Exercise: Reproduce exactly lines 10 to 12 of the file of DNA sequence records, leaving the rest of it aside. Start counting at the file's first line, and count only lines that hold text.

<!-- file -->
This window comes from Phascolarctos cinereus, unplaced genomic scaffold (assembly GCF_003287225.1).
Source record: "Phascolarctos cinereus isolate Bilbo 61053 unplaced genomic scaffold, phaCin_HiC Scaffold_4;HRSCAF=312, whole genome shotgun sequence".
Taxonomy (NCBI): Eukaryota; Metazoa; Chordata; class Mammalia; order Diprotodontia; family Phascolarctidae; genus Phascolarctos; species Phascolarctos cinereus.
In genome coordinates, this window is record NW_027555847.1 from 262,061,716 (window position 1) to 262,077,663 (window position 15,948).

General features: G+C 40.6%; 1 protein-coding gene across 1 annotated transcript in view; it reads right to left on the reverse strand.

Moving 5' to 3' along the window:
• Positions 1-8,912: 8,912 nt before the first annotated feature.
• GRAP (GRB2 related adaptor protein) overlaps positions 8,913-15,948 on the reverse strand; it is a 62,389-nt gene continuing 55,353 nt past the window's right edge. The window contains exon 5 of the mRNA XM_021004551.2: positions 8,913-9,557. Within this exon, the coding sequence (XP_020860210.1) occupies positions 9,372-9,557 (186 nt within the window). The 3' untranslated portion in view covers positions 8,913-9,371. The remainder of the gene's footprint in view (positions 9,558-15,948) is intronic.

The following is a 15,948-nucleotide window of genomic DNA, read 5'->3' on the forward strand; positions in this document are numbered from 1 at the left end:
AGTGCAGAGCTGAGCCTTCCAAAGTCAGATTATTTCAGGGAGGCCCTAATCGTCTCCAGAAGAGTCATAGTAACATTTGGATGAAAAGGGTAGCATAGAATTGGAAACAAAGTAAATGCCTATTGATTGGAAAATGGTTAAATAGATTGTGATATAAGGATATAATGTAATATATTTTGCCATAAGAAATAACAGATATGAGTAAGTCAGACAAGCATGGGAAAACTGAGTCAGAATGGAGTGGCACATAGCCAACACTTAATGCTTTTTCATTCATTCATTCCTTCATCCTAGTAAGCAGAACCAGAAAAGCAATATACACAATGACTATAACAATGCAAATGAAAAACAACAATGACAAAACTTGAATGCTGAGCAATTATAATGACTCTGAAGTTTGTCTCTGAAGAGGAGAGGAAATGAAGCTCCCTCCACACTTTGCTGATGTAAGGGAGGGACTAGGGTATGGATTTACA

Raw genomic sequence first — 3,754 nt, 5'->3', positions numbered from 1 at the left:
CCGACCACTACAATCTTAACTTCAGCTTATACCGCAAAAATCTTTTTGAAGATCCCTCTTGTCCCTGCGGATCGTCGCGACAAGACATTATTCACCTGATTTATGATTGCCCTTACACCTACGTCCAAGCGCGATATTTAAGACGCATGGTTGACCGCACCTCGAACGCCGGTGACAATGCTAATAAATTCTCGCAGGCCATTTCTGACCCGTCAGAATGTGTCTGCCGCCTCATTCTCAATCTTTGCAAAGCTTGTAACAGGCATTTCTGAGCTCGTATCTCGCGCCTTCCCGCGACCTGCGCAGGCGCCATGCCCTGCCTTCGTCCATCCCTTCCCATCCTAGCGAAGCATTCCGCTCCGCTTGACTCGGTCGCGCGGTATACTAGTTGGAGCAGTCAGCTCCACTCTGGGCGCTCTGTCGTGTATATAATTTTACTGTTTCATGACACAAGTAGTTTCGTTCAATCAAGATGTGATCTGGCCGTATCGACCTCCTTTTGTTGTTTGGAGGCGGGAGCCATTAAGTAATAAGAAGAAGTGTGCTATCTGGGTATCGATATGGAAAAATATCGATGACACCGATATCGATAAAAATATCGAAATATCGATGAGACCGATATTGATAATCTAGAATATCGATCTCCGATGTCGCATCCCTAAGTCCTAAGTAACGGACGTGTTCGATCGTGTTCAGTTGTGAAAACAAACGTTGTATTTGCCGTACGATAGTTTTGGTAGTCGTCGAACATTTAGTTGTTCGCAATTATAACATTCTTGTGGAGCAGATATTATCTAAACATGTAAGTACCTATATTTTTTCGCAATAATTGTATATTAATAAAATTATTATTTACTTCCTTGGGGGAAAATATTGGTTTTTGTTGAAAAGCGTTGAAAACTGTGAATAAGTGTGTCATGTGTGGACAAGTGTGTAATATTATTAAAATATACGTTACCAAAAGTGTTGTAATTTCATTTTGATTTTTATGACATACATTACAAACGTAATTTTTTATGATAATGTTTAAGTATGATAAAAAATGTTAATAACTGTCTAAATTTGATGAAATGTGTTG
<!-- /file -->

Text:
AGTGCAGAGCTGAGCCTTCCAAAGTCAGATTATTTCAGGGAGGCCCTAATCGTCTCCAGAAGAGTCATAGTAACATTTGGATGAAAAGGGTAGCATAGAATTGGAAACAAAGTAAATGCCTATTGATTGGAAAATGGTTAAATAGATTGTGATATAAGGATATAATGTAATATATTTTGCCATAAGAAATAACAGATATGAGTAAGTCAGACAAGCATGGGAAAACTGAGTCAGAATGGAGTGGCACATAGCCAACACTTAATGCTTTTTCATTCATTCATTCCTTCATCCTAGTAAGCAGAACCAGAAAAGCAATATACACAATGACTATAACAATGCAAATGAAAAACAACAATGACAAAACTTGAATGCTGAGCAATTATAATGACTCTGAAGTTTGTCTCTGAAGAGGAGAGGAAATGAAGCTCCCTCCACACTTTGCTGATGTAAGGGAGGGACTAGGGTATGGATTTACA

Raw genomic sequence first — 3,754 nt, 5'->3', positions numbered from 1 at the left:
CCGACCACTACAATCTTAACTTCAGCTTATACCGCAAAAATCTTTTTGAAGATCCCTCTTGTCCCTGCGGATCGTCGCGACAAGACATTATTCACCTGATTTATGATTGCCCTTACACCTACGTCCAAGCGCGATATTTAAGACGCATGGTTGACCGCACCTCGAACGCCGGTGACAATGCTAATAAATTCTCGCAGGCCATTTCTGACCCGTCAGAATGTGTCTGCCGCCTCATTCTCAATCTTTGCAAAGCTTGTAACAGGCATTTCTGAGCTCGTATCTCGCGCCTTCCCGCGACCTGCGCAGGCGCCATGCCCTGCCTTCGTCCATCCCTTCCCATCCTAGCGAAGCATTCCGCTCCGCTTGACTCGGTCGCGCGGTATACTAGTTGGAGCAGTCAGCTCCACTCTGGGCGCTCTGTCGTGTATATAATTTTACTGTTTCATGACACAAGTAGTTTCGTTCAATCAAGATGTGATCTGGCCGTATCGACCTCCTTTTGTTGTTTGGAGGCGGGAGCCATTAAGTAATAAGAAGAAGTGTGCTATCTGGGTATCGATATGGAAAAATATCGATGACACCGATATCGATAAAAATATCGAAATATCGATGAGACCGATATTGATAATCTAGAATATCGATCTCCGATGTCGCATCCCTAAGTCCTAAGTAACGGACGTGTTCGATCGTGTTCAGTTGTGAAAACAAACGTTGTATTTGCCGTACGATAGTTTTGGTAGTCGTCGAACATTTAGTTGTTCGCAATTATAACATTCTTGTGGAGCAGATATTATCTAAACATGTAAGTACCTATATTTTTTCGCAATAATTGTATATTAATAAAATTATTATTTACTTCCTTGGGGGAAAATATTGGTTTTTGTTGAAAAGCGTTGAAAACTGTGAATAAGTGTGTCATGTGTGGACAAGTGTGTAATATTATTAAAATATACGTTACCAAAAGTGTTGTAATTTCATTTTGATTTTTATGACATACATTACAAACGTAATTTTTTATGATAATGTTTAAGTATGATAAAAAATGTTAATAACTGTCTAAATTTGATGAAATGTGTTG